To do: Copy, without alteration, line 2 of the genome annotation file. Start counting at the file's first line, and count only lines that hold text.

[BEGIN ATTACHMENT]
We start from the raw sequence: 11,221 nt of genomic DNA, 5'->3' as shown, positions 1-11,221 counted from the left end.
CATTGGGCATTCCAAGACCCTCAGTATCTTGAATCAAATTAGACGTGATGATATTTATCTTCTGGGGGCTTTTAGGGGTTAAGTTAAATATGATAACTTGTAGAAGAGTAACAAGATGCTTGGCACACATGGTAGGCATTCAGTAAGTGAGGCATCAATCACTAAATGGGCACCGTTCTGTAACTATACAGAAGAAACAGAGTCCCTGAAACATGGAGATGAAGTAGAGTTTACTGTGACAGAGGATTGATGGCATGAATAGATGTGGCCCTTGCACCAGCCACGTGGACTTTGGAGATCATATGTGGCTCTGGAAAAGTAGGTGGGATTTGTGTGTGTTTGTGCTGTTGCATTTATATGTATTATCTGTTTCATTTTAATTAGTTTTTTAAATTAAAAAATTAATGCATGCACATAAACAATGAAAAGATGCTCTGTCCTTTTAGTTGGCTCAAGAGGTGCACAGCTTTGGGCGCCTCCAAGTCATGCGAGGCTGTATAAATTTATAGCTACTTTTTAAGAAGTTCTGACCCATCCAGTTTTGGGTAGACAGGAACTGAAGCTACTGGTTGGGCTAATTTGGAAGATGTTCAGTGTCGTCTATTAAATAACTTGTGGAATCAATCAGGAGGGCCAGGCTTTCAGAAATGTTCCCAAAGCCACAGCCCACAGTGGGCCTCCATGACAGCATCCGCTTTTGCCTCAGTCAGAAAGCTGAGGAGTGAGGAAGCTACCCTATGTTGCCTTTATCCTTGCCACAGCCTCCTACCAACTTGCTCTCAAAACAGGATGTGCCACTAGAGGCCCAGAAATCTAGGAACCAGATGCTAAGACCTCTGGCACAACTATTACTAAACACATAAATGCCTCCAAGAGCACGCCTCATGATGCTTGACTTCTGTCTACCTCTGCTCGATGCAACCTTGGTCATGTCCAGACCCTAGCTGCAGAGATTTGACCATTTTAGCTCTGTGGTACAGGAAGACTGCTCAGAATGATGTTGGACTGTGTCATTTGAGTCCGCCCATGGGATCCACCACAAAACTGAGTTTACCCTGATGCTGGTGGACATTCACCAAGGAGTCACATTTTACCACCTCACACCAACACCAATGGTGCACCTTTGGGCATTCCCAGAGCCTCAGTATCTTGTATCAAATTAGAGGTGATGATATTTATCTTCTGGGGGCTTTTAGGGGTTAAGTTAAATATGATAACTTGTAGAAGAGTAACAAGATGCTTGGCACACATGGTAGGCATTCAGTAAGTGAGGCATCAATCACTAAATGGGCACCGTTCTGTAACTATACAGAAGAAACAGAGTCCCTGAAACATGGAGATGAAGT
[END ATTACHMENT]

CATTGGGCATTCCAAGACCCTCAGTATCTTGAATCAAATTAGACGTGATGATATTTATCTTCTGGGGGCTTTTAGGGGTTAAGTTAAATATGATAACTTGTAGAAGAGTAACAAGATGCTTGGCACACATGGTAGGCATTCAGTAAGTGAGGCATCAATCACTAAATGGGCACCGTTCTGTAACTATACAGAAGAAACAGAGTCCCTGAAACATGGAGATGAAGTAGAGTTTACTGTGACAGAGGATTGATGGCATGAATAGATGTGGCCCTTGCACCAGCCACGTGGACTTTGGAGATCATATGTGGCTCTGGAAAAGTAGGTGGGATTTGTGTGTGTTTGTGCTGTTGCATTTATATGTATTATCTGTTTCATTTTAATTAGTTTTTTAAATTAAAAAATTAATGCATGCACATAAACAATGAAAAGATGCTCTGTCCTTTTAGTTGGCTCAAGAGGTGCACAGCTTTGGGCGCCTCCAAGTCATGCGAGGCTGTATAAATTTATAGCTACTTTTTAAGAAGTTCTGACCCATCCAGTTTTGGGTAGACAGGAACTGAAGCTACTGGTTGGGCTAATTTGGAAGATGTTCAGTGTCGTCTATTAAATAACTTGTGGAATCAATCAGGAGGGCCAGGCTTTCAGAAATGTTCCCAAAGCCACAGCCCACAGTGGGCCTCCATGACAGCATCCGCTTTTGCCTCAGTCAGAAAGCTGAGGAGTGAGGAAGCTACCCTATGTTGCCTTTATCCTTGCCACAGCCTCCTACCAACTTGCTCTCAAAACAGGATGTGCCACTAGAGGCCCAGAAATCTAGGAACCAGATGCTAAGACCTCTGGCACAACTATTACTAAACACATAAATGCCTCCAAGAGCACGCCTCATGATGCTTGACTTCTGTCTACCTCTGCTCGATGCAACCTTGGTCATGTCCAGACCCTAGCTGCAGAGATTTGACCATTTTAGCTCTGTGGTACAGGAAGACTGCTCAGAATGATGTTGGACTGTGTCATTTGAGTCCGCCCATGGGATCCACCACAAAACTGAGTTTACCCTGATGCTGGTGGACATTCACCAAGGAGTCACATTTTACCACCTCACACCAACACCAATGGTGCACCTTTGGGCATTCCCAGAGCCTCAGTATCTTGTATCAAATTAGAGGTGATGATATTTATCTTCTGGGGGCTTTTAGGGGTTAAGTTAAATATGATAACTTGTAGAAGAGTAACAAGATGCTTGGCACACATGGTAGGCATTCAGTAAGTGAGGCATCAATCACTAAATGGGCACCGTTCTGTAACTATACAGAAGAAACAGAGTCCCTGAAACATGGAGATGAAGT